Sarah Todd became a popular name in Indian households as the contestant on Masterchef Australia who knew how to make rotis. She did not go on to win the series but in the last year she has authored a cookbook and opened a restaurant ‘Antares’ in Goa.


Antares, Sarah Todd's restaurant in Goa.
Antares, Sarah Todd’s restaurant in Goa.

After my stint in Masterchef Australia, I wanted to open a restaurant but I never really thought that my first would be in Goa. When Ashish Kapoor called me with this opportunity, I flew down to Goa to see the property—it looked amazing with the sun setting in front of the restaurant and a direct beach access, I couldn’t say no. I was born and raised in Queensland near the Great Barrier Reef, all the time relishing tropical ingredients and seafood. So the location, as well as the produce in Goa seemed all quite similar to my hometown. The elements kind of fit in nicely.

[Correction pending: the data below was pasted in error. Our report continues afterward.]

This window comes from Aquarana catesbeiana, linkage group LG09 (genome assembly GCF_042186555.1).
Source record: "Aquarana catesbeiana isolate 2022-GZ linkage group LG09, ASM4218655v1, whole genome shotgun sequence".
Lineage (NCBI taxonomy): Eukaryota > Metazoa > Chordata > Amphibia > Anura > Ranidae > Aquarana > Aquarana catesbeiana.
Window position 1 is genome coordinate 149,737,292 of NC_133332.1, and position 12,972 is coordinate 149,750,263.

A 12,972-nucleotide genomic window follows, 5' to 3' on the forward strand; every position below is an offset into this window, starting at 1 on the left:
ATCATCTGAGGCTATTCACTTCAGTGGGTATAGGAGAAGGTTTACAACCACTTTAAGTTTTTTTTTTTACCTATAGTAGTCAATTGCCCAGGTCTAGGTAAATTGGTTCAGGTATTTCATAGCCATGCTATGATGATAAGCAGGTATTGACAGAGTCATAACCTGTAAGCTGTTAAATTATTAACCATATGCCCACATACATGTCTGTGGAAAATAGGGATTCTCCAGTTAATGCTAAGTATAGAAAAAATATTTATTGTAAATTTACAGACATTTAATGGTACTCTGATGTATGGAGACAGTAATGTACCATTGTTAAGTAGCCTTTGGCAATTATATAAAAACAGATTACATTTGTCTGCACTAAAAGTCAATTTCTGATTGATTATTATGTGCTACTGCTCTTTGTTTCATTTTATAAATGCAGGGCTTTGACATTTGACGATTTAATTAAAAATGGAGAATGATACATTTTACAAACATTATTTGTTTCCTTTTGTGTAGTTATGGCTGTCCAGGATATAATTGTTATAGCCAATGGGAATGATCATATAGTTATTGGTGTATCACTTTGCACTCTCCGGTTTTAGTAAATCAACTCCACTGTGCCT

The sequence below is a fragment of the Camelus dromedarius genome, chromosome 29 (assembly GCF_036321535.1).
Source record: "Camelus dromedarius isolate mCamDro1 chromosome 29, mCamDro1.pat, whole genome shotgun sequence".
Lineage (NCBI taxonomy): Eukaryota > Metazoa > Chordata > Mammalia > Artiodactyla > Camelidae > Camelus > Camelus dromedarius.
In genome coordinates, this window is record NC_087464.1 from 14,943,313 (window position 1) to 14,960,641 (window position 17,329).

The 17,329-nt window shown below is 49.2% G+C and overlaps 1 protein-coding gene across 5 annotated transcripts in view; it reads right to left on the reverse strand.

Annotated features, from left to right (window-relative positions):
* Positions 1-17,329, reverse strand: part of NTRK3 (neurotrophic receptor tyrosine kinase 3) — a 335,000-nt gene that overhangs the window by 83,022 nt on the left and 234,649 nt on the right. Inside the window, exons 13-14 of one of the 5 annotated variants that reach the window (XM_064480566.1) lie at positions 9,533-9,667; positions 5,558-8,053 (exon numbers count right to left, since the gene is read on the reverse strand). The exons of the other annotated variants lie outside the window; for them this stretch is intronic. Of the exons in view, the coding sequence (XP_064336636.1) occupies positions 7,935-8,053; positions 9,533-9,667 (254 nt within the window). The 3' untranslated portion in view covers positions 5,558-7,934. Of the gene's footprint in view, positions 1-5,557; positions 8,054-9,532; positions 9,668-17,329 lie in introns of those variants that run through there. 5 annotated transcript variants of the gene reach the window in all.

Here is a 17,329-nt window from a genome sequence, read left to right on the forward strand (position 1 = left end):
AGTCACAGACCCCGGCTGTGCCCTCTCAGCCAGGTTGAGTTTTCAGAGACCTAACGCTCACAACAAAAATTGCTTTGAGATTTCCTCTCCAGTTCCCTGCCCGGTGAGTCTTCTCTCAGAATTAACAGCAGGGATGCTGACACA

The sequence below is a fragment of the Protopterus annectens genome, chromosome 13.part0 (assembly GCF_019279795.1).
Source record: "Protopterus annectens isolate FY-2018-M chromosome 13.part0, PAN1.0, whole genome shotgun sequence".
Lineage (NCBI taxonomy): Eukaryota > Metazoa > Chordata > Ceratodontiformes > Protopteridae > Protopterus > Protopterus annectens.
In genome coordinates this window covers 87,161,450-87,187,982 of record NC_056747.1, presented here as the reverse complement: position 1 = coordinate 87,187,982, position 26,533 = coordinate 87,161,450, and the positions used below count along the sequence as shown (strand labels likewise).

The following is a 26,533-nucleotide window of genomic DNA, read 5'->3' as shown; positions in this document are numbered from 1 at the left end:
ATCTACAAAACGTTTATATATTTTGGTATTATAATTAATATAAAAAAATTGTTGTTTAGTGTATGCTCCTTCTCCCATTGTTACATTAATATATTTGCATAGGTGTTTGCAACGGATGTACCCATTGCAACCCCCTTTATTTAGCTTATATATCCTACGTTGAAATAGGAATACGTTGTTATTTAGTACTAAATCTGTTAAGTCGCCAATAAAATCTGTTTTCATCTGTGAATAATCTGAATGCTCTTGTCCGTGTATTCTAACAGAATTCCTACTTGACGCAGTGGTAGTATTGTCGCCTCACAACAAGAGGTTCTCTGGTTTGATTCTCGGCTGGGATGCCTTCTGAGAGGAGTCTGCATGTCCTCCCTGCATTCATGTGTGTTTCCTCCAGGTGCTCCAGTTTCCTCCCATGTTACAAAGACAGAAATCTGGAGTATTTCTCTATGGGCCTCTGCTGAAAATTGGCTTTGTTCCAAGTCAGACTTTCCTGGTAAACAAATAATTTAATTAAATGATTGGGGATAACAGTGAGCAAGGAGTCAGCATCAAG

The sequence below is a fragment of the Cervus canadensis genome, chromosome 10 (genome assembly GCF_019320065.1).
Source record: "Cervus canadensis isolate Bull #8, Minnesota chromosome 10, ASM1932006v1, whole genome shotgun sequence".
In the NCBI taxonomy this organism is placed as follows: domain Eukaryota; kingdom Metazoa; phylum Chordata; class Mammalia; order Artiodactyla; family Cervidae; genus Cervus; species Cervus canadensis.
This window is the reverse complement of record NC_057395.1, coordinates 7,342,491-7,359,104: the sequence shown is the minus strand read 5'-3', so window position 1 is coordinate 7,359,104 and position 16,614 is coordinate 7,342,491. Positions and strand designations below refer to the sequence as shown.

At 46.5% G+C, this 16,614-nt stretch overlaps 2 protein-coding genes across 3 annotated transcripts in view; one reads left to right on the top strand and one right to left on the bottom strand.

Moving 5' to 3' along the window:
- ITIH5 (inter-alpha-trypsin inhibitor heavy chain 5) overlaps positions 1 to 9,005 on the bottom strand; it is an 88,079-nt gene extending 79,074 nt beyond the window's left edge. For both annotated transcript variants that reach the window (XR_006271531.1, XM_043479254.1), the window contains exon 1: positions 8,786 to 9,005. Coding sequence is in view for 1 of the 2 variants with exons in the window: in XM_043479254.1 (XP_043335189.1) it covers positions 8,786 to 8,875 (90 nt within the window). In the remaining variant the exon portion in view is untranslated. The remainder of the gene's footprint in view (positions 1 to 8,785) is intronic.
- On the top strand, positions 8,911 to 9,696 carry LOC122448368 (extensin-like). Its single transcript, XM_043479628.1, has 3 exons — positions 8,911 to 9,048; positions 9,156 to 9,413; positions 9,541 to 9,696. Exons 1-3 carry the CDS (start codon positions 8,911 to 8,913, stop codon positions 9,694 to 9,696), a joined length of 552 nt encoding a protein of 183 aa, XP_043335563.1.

Around the world, you wouldn’t find many Australian restaurants and that is because we never really had a distinct cuisine and the little we had, not many people knew about. There are some techniques and dishes such as Surf n Turf and pavlova that are core to our dining. These are on the menu at Antares but not in their traditional form, I have changed them around a little to look and taste more modern. Back home, I eat a lot of barbecued meats and vegetables, which forms the base of the menu in Goa as well. During my modelling days, I travelled around a lot and got to taste a lot of different cuisines. All that shaped my passion towards cooking. Then, at Masterchef, I was able to develop my own style of cooking and a food identity. In Antares, while the cuisine is Australian, you will be able to see all of that along with a few influences from India and other Asian countries too.  I am a proponent of healthy cooking—I like to keep the integrity of the vegetables intact. Many people think that healthy is flavourless but that’s not all true. Another idea I think strongly about is the use of native ingredients. While the techniques used in cooking are largely Australian at the restaurant, I am sourcing kokum and amaranth from the farms nearby. Gulab jamun is also on the menu because they are my favourite and can eat them till I pass out. However, at the restaurant you will find the gulab jamun is served with a sorbet and crumb—basically it will have all the different textures you want in a complete dessert. The restaurant is open till March allowing me barely any time to travel around but in the off -season I will take off to explore different areas of India and first on this list is the Golden Temple.